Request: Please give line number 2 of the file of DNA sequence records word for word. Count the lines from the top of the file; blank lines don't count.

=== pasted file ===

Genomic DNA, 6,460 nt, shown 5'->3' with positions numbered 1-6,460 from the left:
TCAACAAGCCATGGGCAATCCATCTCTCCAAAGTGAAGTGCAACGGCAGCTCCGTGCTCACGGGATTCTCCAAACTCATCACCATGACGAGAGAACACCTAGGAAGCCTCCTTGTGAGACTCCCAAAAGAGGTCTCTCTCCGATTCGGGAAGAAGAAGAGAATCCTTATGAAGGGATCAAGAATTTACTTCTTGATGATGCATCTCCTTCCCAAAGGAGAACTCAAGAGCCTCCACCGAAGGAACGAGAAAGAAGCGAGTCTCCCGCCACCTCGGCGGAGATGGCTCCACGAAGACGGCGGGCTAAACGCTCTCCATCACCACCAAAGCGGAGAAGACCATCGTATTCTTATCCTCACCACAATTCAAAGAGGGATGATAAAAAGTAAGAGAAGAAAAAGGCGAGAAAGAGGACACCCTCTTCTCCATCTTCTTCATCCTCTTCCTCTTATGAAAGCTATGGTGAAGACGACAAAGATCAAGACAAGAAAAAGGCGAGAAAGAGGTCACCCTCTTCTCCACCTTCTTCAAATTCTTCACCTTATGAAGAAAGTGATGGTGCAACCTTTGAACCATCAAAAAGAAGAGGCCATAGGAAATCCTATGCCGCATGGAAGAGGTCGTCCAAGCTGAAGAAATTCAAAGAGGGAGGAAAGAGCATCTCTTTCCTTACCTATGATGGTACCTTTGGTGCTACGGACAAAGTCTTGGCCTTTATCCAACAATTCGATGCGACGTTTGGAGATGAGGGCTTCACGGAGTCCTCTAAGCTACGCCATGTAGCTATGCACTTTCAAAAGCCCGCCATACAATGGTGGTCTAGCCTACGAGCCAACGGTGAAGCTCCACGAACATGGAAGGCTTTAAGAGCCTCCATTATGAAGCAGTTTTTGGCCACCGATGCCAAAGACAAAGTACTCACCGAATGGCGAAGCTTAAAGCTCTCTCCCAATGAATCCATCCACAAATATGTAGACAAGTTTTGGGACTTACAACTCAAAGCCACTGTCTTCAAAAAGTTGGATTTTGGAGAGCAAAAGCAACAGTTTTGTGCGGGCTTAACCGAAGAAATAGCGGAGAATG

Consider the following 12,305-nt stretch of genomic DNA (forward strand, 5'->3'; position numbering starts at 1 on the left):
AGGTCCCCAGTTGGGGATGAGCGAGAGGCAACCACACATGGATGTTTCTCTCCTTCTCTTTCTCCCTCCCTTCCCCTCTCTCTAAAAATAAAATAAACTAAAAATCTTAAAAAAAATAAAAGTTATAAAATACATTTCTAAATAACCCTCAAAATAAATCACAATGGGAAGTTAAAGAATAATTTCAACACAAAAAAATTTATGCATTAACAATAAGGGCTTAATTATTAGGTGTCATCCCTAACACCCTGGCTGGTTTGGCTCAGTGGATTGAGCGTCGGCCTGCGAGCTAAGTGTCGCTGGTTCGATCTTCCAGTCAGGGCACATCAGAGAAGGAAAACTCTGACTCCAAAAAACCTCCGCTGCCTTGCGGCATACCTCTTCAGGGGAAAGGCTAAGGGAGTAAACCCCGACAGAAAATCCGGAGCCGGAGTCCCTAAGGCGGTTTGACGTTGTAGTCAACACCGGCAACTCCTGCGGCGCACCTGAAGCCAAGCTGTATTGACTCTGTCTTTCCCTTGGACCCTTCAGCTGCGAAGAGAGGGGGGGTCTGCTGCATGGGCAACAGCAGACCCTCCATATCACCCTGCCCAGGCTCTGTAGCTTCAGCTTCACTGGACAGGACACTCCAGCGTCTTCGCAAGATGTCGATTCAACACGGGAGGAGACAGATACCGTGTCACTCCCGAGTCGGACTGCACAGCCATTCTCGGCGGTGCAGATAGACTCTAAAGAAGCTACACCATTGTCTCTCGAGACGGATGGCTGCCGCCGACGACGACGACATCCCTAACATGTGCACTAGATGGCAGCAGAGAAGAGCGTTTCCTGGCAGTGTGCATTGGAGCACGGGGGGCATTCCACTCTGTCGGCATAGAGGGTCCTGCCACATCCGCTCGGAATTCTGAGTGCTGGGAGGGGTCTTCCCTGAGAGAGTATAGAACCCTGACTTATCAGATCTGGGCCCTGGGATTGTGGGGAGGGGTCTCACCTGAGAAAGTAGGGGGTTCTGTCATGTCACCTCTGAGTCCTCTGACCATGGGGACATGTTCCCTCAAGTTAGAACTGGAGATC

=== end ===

TCAACAAGCCATGGGCAATCCATCTCTCCAAAGTGAAGTGCAACGGCAGCTCCGTGCTCACGGGATTCTCCAAACTCATCACCATGACGAGAGAACACCTAGGAAGCCTCCTTGTGAGACTCCCAAAAGAGGTCTCTCTCCGATTCGGGAAGAAGAAGAGAATCCTTATGAAGGGATCAAGAATTTACTTCTTGATGATGCATCTCCTTCCCAAAGGAGAACTCAAGAGCCTCCACCGAAGGAACGAGAAAGAAGCGAGTCTCCCGCCACCTCGGCGGAGATGGCTCCACGAAGACGGCGGGCTAAACGCTCTCCATCACCACCAAAGCGGAGAAGACCATCGTATTCTTATCCTCACCACAATTCAAAGAGGGATGATAAAAAGTAAGAGAAGAAAAAGGCGAGAAAGAGGACACCCTCTTCTCCATCTTCTTCATCCTCTTCCTCTTATGAAAGCTATGGTGAAGACGACAAAGATCAAGACAAGAAAAAGGCGAGAAAGAGGTCACCCTCTTCTCCACCTTCTTCAAATTCTTCACCTTATGAAGAAAGTGATGGTGCAACCTTTGAACCATCAAAAAGAAGAGGCCATAGGAAATCCTATGCCGCATGGAAGAGGTCGTCCAAGCTGAAGAAATTCAAAGAGGGAGGAAAGAGCATCTCTTTCCTTACCTATGATGGTACCTTTGGTGCTACGGACAAAGTCTTGGCCTTTATCCAACAATTCGATGCGACGTTTGGAGATGAGGGCTTCACGGAGTCCTCTAAGCTACGCCATGTAGCTATGCACTTTCAAAAGCCCGCCATACAATGGTGGTCTAGCCTACGAGCCAACGGTGAAGCTCCACGAACATGGAAGGCTTTAAGAGCCTCCATTATGAAGCAGTTTTTGGCCACCGATGCCAAAGACAAAGTACTCACCGAATGGCGAAGCTTAAAGCTCTCTCCCAATGAATCCATCCACAAATATGTAGACAAGTTTTGGGACTTACAACTCAAAGCCACTGTCTTCAAAAAGTTGGATTTTGGAGAGCAAAAGCAACAGTTTTGTGCGGGCTTAACCGAAGAAATAGCGGAGAATG